Potential Brexit delay and Trump oil tweet dominate

Fiona Cincotta
By :  ,  Senior Market Analyst
The FTSE is losing ground this morning as a stronger pound is hitting major industrials and a prospect of a delay in Brexit is adding to the uncertainty for businesses.

Pound rallies on potential Brexit delay

Brexit tensions that have been building over the last couple of weeks with party defections and the formation of the group of independent MPs seem to have yielded some results as the Prime Minister is now reportedly preparing to offer Commons the option to vote to delay Brexit should her current proposal be rejected. 

Although she is still busy hammering out the details of a new Brexit deal which is due for a parliamentary vote on 12 March, there have been no signs that MPs would take to it any better than the previous one,which was flatly rejected. Instead, a no vote on the proposal could end up with a vote to delay article 50 and see the Brexit deadline kicked over to 2021. This would avoid a hard Brexit – the currency market’s worse-case scenario. The pound has gained a fresh spring in its step and is trading back up at $1.316 against the dollar, up 0.5%.

Trump’s tweet stops oil rally in its track

The steady rise of oil prices has not only come to a screeching halt but may have difficulty being rekindled as President Trump decided to stand in its way. The US president took to his favourite form of communication to tell the oil cartel OPEC that prices were too high and to relax production. Brent crude was sold off furiously in the aftermath of the comments and prices dropped 2.5%.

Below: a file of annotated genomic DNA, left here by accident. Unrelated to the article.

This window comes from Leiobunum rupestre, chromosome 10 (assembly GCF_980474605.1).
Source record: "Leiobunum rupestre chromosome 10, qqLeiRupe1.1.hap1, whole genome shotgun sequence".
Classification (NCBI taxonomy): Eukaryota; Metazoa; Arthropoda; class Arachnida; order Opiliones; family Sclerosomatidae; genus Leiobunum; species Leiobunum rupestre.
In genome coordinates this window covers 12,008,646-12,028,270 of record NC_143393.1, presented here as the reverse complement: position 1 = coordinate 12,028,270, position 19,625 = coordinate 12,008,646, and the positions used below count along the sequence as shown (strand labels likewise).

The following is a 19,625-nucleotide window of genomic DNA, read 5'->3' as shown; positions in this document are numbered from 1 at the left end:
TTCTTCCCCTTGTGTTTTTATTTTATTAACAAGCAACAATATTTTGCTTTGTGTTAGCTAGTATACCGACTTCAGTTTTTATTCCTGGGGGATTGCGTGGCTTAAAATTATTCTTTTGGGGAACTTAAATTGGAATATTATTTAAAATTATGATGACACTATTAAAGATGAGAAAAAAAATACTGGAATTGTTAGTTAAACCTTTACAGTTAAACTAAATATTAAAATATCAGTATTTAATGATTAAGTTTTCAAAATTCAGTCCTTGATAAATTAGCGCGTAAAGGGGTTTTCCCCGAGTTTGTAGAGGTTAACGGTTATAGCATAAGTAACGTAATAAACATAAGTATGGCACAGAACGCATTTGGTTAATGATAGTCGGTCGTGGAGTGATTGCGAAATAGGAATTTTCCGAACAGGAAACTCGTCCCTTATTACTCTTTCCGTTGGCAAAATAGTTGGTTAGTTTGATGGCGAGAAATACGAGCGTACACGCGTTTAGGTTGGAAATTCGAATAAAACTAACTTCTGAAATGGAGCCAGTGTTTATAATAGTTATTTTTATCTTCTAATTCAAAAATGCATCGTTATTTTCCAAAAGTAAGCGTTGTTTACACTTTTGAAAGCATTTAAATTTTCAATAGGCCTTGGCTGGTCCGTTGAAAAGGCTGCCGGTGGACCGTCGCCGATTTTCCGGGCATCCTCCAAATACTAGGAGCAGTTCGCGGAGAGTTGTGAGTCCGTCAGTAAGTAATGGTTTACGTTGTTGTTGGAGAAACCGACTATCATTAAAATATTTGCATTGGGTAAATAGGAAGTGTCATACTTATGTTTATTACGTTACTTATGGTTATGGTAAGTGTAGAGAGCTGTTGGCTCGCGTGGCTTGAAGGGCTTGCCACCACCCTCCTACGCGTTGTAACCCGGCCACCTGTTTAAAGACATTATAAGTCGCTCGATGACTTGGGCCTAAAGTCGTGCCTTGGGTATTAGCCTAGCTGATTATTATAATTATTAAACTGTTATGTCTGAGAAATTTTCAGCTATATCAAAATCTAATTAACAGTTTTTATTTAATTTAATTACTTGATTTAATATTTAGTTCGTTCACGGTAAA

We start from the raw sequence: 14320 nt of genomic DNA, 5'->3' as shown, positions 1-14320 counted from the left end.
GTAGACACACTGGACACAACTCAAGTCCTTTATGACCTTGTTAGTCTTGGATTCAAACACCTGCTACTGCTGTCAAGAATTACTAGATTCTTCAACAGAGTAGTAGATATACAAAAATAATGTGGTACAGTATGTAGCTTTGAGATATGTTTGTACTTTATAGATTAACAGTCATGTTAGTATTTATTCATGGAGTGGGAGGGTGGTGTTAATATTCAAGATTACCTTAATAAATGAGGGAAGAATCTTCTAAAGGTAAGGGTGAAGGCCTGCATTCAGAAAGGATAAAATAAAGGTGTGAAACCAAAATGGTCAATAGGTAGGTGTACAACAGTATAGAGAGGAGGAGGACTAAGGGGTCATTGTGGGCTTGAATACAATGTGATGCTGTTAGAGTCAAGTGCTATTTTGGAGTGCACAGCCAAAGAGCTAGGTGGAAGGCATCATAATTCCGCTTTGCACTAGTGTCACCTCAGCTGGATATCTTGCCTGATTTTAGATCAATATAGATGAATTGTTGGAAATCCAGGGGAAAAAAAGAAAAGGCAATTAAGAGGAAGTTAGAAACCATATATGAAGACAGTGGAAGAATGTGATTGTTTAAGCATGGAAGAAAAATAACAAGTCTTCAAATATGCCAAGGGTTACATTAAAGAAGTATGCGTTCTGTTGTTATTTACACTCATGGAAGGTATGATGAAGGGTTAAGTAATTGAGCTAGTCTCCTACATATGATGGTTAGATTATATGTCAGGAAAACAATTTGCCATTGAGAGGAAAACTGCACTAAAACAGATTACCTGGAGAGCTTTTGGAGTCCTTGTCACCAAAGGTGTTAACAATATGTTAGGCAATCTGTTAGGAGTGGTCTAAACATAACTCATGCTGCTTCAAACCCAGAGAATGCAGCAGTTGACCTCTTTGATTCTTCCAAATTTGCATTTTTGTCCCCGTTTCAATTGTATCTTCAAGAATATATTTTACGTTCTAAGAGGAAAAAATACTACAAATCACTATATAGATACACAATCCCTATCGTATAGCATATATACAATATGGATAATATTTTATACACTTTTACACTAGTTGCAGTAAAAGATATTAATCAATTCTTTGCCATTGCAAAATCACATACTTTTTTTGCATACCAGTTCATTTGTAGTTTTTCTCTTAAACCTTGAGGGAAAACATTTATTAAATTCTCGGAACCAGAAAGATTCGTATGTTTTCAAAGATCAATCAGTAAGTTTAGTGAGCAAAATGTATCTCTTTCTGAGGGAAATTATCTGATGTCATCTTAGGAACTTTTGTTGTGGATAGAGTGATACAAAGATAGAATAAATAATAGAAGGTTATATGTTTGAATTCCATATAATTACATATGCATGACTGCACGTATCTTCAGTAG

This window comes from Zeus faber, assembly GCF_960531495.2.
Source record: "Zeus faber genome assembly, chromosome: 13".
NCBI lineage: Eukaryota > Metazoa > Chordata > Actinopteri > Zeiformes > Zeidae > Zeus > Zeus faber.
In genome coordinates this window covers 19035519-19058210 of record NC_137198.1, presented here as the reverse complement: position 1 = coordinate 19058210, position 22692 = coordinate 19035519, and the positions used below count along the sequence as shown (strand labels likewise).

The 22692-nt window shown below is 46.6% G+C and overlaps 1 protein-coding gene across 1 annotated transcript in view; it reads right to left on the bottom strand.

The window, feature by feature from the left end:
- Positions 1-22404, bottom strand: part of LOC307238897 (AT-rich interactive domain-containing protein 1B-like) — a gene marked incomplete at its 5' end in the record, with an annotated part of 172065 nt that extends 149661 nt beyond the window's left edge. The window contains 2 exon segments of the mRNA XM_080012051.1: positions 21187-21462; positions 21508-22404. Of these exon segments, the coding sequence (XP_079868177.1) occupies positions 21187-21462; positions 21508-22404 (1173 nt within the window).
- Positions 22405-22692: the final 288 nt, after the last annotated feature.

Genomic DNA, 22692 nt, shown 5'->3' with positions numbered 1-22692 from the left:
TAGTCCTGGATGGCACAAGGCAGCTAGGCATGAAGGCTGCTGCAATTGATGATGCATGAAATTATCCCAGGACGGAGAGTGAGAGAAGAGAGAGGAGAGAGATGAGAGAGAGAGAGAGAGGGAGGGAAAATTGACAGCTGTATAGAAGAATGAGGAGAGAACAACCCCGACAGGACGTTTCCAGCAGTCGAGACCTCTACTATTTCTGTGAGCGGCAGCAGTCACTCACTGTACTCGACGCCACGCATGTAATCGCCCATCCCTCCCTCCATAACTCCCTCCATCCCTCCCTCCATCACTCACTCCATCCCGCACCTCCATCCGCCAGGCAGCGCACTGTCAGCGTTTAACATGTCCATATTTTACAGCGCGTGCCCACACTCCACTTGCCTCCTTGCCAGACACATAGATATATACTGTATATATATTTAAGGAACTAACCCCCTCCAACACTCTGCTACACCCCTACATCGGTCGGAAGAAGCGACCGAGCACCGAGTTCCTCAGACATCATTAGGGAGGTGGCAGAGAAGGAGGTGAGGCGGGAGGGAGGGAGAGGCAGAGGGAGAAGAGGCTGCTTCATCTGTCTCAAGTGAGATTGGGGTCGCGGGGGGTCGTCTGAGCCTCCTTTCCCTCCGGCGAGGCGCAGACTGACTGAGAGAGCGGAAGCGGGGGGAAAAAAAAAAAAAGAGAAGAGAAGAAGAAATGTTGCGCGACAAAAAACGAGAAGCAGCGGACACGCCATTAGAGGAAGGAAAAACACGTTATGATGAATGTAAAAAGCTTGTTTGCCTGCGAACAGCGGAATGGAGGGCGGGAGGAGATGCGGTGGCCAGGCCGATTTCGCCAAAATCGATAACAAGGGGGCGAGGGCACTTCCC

The London benchmark oil contract has recovered a little bit this morning but may have difficulty sustaining the rising trend. Trump’s comments were triggered by a 25% increase in oil prices since the beginning of the year which followed after Saudi Arabia, other OPEC producers and Russia agreed to cut output in December. 

But apart from that the oil market is facing a more significant head wind as a bill called Nopec is currently being considered by Congress. If approved it would change US anti-trust law to revoke OPEC’s immunity to coordinate production levels in order to influence prices. Trump has not come out so far to say that he will support this bill but it could become a mighty political weapon in his dealings with Saudi Arabia. As the oil industry gathers in London this week for the annual International Petroleum Week this will be a reminder that oil production levels and global demand are not the only factors influencing this commodity.

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